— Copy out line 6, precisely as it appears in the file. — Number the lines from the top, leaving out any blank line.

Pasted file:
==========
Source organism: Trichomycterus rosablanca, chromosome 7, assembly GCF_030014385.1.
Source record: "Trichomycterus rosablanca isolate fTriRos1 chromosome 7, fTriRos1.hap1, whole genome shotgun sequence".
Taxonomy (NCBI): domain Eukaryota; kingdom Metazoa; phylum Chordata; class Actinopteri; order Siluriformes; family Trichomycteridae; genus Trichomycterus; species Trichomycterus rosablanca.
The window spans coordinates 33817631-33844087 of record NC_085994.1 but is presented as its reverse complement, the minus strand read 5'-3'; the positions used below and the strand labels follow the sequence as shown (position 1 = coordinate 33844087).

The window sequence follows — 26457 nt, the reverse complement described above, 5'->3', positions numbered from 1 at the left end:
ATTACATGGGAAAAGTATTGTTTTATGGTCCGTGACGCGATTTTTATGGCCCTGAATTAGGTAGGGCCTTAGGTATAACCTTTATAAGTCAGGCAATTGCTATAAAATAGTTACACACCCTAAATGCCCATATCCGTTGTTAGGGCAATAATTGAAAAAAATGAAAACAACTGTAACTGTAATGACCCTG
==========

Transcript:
ATTACATGGGAAAAGTATTGTTTTATGGTCCGTGACGCGATTTTTATGGCCCTGAATTAGGTAGGGCCTTAGGTATAACCTTTATAAGTCAGGCAATTGCTATAAAATAGTTACACACCCTAAATGCCCATATCCGTTGTTAGGGCAATAATTGAAAAAAATGAAAACAACTGTAACTGTAATGACCCTG